Trump’s coronavirus immigration halt is legal and necessary


April 21, 2020

By Dale L. Wilcox

Critics of President Trump have made endless arguments that he has not acted quickly and boldly enough to combat the coronavirus pandemic. They are now getting a dose of the old adage, “be careful what you wish for, it just might come true.”

In response to the widespread unemployment caused by the virus, the president announced that he would sign an executive order to temporarily suspend immigration into the United States. If the goal is to get Americans back to work, this is one of the best moves the president could make. When America was near full employment just a few months ago, one could at least make a case for a steady immigration flow. If there are more jobs than workers, then more workers are needed. That is no longer the case. There are about 22 million American citizens in desperate need of steady work. They need to be our first priority right now.  We often hear that Washington doesn’t look out for the little guy, that it’s all about big business and billionaires. This executive order is all about helping the struggling every man, and yet the avalanche of criticism has already begun. It’s racist, it’s xenophobic, it’s illegal. All of those accusations are false.  The racism charge was used when the president issued his travel ban targeting specific countries. He’s focusing on Muslim countries with people of color, they argued. Ignored was the fact that those countries either were long ago identified as state sponsors of terror or could not provide U.S. immigration authorities with reliable documents to vet its citizens to protect our national security. The president’s authority to institute such a ban was vindicated by the Supreme Court’s ruling in Trump v. Hawaii. This new suspension affects foreign nationals of every color and faith, so any charge of racism is patently absurd.  Opposition to this suspension will be more than just rhetoric. The anti-borders industry will attack with a flurry of lawsuits meant to serve as a roadblock. The fact is that significant legal, legislative and historical precedent supports the president. In addition to the ruling in Trump v. Hawaii, section 1182(f) of Title 8 of the Immigration and Nationality Act (INA) allows the president to “suspend the entry of all aliens or any class of aliens as immigrants or non-immigrants, or impose on the entry of aliens any restrictions he may deem appropriate.” When Congress debated the INA in 1952, Rep. Francis Walters (D-PA), one of the bill’s sponsors, was prescient when he said, “[In a time of foreign pandemic], people might conceivably in large numbers come to the United States and bring all sorts of communicable diseases with them. More than that, suppose we have a period of great unemployment? In the judgment of the committee, it is advisable at such times to permit the President to say that for a certain time we are not going to aggravate that situation.”  The congressman may as well have been speaking about our current predicament. When America faced similar hyper-unemployment during the Great Depression, the federal government drastically reduced legal immigration levels by almost 90 percent.  Just as important, there is significant popular support for the president’s action. A recent Harvard-Harris poll found that 83 percent of Americans favor ending all immigration from Mexico during the coronavirus pandemic. These are not people who fear others who do not look like them. They are fearful that they will not be able to provide for their families, and they rightfully expect their government to protect our citizens first. This crisis has caused us to ask some very fundamental questions about the relationship between government and the people. It also shines a bright light on the disconnect between ordinary citizens and many in the world of politics. The first responsibility of American government must be the well-being of American citizens. President Trump should be lauded, not criticized, for accepting that responsibility when so many in Washington do not.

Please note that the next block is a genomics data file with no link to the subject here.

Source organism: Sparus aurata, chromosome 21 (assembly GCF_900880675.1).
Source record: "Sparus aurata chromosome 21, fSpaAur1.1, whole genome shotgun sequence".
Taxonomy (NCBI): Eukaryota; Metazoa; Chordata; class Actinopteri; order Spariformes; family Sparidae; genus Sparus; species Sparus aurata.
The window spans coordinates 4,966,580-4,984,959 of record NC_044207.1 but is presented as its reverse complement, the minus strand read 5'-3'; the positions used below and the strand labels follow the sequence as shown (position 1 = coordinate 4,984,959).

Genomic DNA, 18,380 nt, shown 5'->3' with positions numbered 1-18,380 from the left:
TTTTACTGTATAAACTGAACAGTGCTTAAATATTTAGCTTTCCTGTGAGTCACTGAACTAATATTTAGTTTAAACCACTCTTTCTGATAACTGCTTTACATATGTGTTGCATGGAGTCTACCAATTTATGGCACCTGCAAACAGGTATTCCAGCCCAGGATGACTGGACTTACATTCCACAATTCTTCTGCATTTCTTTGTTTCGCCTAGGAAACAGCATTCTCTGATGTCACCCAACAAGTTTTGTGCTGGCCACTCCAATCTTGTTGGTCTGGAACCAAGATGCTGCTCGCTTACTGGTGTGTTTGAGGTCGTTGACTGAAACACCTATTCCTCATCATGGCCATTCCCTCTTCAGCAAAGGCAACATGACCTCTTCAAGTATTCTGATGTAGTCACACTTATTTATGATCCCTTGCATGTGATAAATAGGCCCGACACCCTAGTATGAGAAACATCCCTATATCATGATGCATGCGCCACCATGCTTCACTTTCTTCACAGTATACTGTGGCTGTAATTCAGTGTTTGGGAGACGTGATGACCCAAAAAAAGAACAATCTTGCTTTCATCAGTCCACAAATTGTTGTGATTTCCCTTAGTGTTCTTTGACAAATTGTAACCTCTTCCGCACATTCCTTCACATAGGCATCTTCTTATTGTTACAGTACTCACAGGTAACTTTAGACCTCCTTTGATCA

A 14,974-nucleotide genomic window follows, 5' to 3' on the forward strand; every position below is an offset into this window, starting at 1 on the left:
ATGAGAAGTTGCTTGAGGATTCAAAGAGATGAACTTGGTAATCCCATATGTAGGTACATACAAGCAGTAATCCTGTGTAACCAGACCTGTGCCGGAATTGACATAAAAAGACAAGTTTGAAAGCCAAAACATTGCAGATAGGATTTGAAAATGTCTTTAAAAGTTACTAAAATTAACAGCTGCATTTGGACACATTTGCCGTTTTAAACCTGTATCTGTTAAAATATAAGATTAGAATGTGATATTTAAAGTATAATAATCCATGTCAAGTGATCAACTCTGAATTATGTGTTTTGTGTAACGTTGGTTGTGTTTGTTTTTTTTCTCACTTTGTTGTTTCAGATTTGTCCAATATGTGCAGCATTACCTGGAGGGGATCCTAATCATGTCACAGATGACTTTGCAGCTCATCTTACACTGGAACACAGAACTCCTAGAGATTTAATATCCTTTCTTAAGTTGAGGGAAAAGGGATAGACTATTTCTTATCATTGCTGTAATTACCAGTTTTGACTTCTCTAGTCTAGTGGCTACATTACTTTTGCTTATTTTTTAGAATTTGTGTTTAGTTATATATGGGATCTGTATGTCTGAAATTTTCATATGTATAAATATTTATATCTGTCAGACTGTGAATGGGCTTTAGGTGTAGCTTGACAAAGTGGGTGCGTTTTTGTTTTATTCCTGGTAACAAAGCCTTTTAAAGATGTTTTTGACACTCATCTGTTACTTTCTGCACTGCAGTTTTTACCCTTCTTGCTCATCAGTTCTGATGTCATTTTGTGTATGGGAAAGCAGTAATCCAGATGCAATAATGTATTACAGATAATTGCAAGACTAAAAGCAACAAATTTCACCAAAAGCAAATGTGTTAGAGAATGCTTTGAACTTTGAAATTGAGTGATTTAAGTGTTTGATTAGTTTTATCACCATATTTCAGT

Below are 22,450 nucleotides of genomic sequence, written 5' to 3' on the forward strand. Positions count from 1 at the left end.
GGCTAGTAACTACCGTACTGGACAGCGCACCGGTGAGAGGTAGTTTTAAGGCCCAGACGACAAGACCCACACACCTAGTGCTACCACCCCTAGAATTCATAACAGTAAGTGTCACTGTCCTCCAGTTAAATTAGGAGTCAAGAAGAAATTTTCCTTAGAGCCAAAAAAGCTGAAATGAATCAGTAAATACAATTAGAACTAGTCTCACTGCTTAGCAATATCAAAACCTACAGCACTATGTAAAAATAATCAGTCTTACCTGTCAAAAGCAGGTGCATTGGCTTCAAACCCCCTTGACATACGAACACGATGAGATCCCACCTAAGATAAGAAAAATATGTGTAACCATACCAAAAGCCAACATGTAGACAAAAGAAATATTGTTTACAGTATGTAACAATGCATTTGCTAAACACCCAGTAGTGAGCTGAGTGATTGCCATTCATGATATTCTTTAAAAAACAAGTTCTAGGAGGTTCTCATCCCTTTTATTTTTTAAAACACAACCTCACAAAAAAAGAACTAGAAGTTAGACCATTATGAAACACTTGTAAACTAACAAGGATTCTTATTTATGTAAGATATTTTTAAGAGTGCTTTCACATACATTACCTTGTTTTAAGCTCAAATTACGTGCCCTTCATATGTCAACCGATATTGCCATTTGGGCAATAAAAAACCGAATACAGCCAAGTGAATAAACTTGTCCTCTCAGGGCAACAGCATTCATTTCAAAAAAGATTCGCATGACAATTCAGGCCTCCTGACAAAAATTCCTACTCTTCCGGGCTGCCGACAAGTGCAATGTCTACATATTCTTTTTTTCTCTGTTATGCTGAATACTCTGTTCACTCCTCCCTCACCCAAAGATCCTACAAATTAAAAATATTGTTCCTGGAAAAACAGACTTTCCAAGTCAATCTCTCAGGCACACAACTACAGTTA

Dale L. Wilcox is executive director and general counsel at the Immigration Reform Law Institute, a public interest law firm working to defend the rights and interests of the American people from the negative effects of illegal migration.

Also published at: Dale L. Wilcox, Trump’s coronavirus immigration halt is legal and necessary,, April 21, 2020.

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